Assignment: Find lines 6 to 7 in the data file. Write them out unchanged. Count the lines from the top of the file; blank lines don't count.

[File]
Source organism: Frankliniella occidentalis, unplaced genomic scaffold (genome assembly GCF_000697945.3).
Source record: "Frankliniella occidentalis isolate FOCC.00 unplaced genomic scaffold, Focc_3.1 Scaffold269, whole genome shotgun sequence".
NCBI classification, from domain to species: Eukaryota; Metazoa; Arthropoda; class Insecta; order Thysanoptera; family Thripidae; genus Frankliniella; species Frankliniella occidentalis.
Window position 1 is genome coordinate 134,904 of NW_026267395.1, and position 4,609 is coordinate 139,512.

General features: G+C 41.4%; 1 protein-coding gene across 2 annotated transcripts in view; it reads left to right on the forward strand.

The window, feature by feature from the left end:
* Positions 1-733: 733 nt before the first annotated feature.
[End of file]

The window, feature by feature from the left end:
* Positions 1-733: 733 nt before the first annotated feature.